If your goal is to write a killer business proposal or sales agreement that can’t be turned down, you probably spent a good amount of time looking into the logistics.
It’s undoubtedly important to know how to structure a sales document, understand all the sections you should include and so on—but this isn’t the only important part.
Equally important? Using language to your advantage. Sure, you could just keep it basic and to the point, but you have the opportunity to not only get your message across, but do it in a way that is so persuasive, it will be impossible to turn down.
Here are important things to keep in mind that will make your proposals and contracts as persuasive as possible, along with some simple phrases you can add to help take it to the next level.
Language is a powerful tool. When you construct a message, it’s not just about getting your point across, but how someone feels when they read it.
Think about advertisements that have provoked an emotional response; what about it resonated with you? What kind of language did the ad use? Think about why you felt the way you felt and how you can create a response with your service offering.
From another angle, think about your prospective client’s pain points. What emotions do they feel associated with them? Does it make them feel frustrated because they aren’t able to do work as efficiently as they’d like?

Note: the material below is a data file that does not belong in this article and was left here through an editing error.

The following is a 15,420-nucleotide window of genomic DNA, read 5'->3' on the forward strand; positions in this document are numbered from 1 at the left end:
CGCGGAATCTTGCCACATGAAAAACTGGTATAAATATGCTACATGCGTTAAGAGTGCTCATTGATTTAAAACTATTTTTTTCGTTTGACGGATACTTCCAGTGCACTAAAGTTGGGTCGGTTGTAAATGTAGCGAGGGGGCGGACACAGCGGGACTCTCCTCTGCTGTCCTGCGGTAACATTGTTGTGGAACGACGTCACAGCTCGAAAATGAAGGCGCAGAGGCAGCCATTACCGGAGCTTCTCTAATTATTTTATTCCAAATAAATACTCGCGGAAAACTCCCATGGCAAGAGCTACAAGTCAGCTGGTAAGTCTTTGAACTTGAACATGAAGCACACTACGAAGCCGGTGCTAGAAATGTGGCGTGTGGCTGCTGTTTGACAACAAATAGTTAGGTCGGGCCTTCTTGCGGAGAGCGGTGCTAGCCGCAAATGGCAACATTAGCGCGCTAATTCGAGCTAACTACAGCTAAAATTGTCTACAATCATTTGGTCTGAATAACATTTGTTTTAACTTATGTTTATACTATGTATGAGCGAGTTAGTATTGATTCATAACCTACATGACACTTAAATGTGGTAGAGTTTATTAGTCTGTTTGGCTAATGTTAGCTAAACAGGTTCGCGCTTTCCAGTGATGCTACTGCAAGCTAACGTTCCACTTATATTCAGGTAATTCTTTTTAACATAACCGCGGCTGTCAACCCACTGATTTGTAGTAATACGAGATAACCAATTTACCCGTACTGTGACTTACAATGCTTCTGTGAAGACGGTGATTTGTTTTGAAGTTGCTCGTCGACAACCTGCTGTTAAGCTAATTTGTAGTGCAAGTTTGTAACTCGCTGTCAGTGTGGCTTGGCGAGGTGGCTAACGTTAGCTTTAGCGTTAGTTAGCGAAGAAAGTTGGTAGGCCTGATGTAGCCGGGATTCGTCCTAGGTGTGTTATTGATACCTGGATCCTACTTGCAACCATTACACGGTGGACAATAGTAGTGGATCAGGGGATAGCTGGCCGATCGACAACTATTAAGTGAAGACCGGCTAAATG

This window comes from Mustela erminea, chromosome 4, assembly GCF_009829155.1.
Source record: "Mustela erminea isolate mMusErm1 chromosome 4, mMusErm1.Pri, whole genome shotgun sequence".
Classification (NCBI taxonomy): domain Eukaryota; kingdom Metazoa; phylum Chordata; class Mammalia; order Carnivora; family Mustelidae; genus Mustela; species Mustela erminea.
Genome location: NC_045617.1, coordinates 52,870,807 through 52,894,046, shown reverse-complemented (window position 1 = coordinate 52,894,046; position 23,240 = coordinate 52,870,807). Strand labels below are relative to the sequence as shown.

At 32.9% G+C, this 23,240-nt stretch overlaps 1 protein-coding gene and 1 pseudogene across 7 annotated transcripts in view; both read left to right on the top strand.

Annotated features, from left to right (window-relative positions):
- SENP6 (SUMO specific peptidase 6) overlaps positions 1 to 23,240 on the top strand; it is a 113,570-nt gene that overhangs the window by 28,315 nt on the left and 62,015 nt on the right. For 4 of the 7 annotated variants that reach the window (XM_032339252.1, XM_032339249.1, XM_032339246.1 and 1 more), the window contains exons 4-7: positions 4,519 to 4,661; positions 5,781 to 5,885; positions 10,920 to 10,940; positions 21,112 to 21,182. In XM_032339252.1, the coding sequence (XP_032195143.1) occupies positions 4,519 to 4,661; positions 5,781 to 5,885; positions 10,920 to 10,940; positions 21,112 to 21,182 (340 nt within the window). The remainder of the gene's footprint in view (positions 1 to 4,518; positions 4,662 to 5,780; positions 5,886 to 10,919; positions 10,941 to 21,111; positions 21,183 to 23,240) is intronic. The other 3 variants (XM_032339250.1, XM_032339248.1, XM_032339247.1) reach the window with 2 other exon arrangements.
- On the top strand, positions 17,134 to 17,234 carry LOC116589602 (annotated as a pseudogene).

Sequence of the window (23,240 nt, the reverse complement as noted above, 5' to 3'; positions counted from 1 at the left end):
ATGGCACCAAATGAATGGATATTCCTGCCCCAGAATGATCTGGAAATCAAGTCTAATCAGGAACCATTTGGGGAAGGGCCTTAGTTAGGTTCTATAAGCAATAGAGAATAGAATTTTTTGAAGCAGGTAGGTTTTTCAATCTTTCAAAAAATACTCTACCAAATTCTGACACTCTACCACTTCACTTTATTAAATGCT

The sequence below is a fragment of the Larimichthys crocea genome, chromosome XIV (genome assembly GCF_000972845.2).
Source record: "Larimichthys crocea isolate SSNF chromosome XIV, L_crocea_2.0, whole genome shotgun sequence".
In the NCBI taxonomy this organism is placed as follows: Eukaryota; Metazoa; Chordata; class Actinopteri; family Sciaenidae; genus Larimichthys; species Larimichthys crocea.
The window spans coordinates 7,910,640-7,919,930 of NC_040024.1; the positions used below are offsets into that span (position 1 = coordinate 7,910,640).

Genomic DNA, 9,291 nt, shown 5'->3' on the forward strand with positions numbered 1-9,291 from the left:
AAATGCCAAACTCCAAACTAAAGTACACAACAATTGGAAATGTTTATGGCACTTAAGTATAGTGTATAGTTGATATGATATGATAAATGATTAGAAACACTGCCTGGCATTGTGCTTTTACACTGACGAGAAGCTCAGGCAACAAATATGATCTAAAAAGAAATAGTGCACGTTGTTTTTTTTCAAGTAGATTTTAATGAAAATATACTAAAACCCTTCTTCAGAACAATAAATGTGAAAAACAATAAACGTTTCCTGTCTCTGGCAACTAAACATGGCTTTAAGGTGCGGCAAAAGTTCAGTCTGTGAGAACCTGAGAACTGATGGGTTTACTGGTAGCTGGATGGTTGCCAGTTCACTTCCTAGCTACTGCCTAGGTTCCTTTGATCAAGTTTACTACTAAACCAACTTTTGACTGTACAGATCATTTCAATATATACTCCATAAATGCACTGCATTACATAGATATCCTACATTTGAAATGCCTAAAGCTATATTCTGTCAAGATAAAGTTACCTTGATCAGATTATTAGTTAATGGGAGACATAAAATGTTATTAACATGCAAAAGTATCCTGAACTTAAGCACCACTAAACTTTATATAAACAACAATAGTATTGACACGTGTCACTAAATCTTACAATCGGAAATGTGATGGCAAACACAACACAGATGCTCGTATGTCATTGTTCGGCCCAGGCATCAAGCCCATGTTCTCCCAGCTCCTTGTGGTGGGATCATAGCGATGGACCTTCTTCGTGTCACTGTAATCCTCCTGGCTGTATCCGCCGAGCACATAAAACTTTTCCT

Knowing what emotions your client is feeling can help you when you write your proposal, as you can frame your service offering as the antidote to these negative emotions.
Note: Unlike other examples on this list, this is the type of language that will depend specifically on the service you offer. So, start by thinking about what emotions you want to evoke, and make sure to check out lists of high emotion words, and work some of them into your proposal.
We all respond to time-based claims—and there’s something very powerful about telling someone how much time you’ll be able to save them.
Think about it:
Would you be more interested in an article that promises to show you a complete full-body workout that you can accomplish in exactly 15 minutes, or an article that promises a quick full-body workout?
The former is much more specific; you know that it will only take you 15 minutes. With the latter, quick sounds good, but “quick” to the writer might not mean quick to you.
So, when writing your proposal to a new client, consider discussing how much time you’ll save them. Will the work you’re doing make it possible for them to attract new clients twice as fast? Will you be able to shave hours spent on administrative work off of their work week?
It’s also worth noting that consumers, in general, respond better to time savings than monetary savings, so focusing on the time savings you can provide may actually serve you better than spending time detailing money saved. It may also enable you to avoid lowballing clients, as clients are willing to pay more for the promise of saved time.